June is a great time to vacation, following the months of cold and sometimes rainy weather.   School is out for the kiddos. The weather has warmed up and it is not scorching hot like it is in July. June is my favorite time to travel, but I have found myself dreading air travel during my trips. The 2018 Expedia Airplane Etiquette Study surveyed 18,229 people from 23 countries and found the most annoying behaviors are ‘the seat bumper’ (51 percent), ‘the aromatic passenger’ (43 percent), ‘the inattentive parents’ (39 percent) and ‘the armrest hog’ (13 percent). There is a saying — the only person you can change is yourself. So here’s my advice: be the ideal airline passenger next time you travel.

  • Do try to get a seat next to your children if you are a parent. I once had a three-hour trip in front of a hyper child who kicked my seat the whole flight while his mother slept two rows away. Parents should make sure they are seated next to or near their children. Nobody expects children to have perfect manners during a flight, but we do expect parents to supervise and discipline their children when they are unruly. Tip: keep children entertained by bringing toys and snacks for longer flights.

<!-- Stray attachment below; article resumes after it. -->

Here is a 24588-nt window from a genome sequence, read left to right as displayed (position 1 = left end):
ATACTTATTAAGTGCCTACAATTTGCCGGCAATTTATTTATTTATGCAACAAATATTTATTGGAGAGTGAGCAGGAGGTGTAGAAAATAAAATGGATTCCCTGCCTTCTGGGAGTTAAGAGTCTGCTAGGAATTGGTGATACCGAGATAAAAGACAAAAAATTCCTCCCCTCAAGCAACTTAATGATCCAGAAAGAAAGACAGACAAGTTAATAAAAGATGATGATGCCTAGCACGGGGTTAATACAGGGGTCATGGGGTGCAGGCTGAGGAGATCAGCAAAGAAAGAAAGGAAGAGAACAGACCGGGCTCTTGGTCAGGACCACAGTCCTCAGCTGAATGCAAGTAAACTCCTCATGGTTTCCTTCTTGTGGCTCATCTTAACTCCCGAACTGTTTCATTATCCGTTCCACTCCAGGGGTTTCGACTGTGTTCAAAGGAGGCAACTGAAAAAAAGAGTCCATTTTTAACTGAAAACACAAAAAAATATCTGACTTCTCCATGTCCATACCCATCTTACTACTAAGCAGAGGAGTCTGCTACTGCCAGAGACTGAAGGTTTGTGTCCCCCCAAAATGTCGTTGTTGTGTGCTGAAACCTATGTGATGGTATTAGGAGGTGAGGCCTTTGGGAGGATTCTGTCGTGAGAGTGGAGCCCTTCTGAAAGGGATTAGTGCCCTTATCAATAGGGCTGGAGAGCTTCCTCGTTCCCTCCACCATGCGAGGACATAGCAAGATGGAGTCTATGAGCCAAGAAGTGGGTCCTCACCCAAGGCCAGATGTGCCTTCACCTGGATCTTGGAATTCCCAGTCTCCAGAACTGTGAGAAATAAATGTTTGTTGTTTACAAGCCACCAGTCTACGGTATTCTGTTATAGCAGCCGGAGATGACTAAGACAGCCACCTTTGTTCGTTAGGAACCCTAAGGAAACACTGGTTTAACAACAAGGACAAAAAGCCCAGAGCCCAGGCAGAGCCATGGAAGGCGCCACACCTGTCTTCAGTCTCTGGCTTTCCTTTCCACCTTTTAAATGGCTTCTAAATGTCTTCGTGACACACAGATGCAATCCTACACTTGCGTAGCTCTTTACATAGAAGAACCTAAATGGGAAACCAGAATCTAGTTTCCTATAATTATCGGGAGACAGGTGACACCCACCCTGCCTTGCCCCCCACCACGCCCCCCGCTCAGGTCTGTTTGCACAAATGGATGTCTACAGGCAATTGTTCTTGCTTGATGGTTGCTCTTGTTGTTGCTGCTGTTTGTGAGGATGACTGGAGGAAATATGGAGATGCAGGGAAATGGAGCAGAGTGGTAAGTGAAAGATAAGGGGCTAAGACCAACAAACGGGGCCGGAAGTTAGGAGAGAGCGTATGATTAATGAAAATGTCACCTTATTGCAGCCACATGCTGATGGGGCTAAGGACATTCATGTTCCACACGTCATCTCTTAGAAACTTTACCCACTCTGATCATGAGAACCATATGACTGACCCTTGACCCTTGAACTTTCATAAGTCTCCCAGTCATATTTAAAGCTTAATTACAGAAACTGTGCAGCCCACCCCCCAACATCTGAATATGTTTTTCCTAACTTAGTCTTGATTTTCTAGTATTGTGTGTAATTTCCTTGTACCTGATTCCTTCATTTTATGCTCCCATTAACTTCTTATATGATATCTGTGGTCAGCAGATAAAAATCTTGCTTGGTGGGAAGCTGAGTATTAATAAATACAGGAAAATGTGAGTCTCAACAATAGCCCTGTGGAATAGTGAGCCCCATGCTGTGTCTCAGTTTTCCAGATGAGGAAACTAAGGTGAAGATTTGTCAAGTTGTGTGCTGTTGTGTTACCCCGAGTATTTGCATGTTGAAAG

• Do not hog the armrest. Let’s be honest — we do not necessarily like for our arms to lie next to a perfect stranger on an airplane, so the question always comes up —who gets the armrest? If you have the aisle or window seat then of course you have the outside armrest to utilize. When there are three seats together both middle arm rests should go to the person in the middle as a courtesy for having the most uncomfortable seat. 
  • Do not wear perfumes or colognes on flights. I am one who will not leave the house without putting on a fragrance, but there are a few exceptions to my rule such as when I am traveling or conducting interviews and trainings. Many people have allergies, so when flying it is best not to apply any fragrances that may trigger sensitivities of those onboard. In addition to not wearing fragrances, passengers must always wear fresh clothes and shower before flights.
  • Do be patient with elderly people and with parents with children. This bit of advice should be obvious, but recently I have seen so many people who are rude and rush older people and people with children. Parents are already stressed out from traveling with children and older people may not be able to move fast. If you see someone struggling and you have an extra hand, please offer to help. Something simple such as putting an elderly person’s bag in the overhead bin or offering to hold items for a parent with a baby while they get settled in will ease the stress of traveling for them.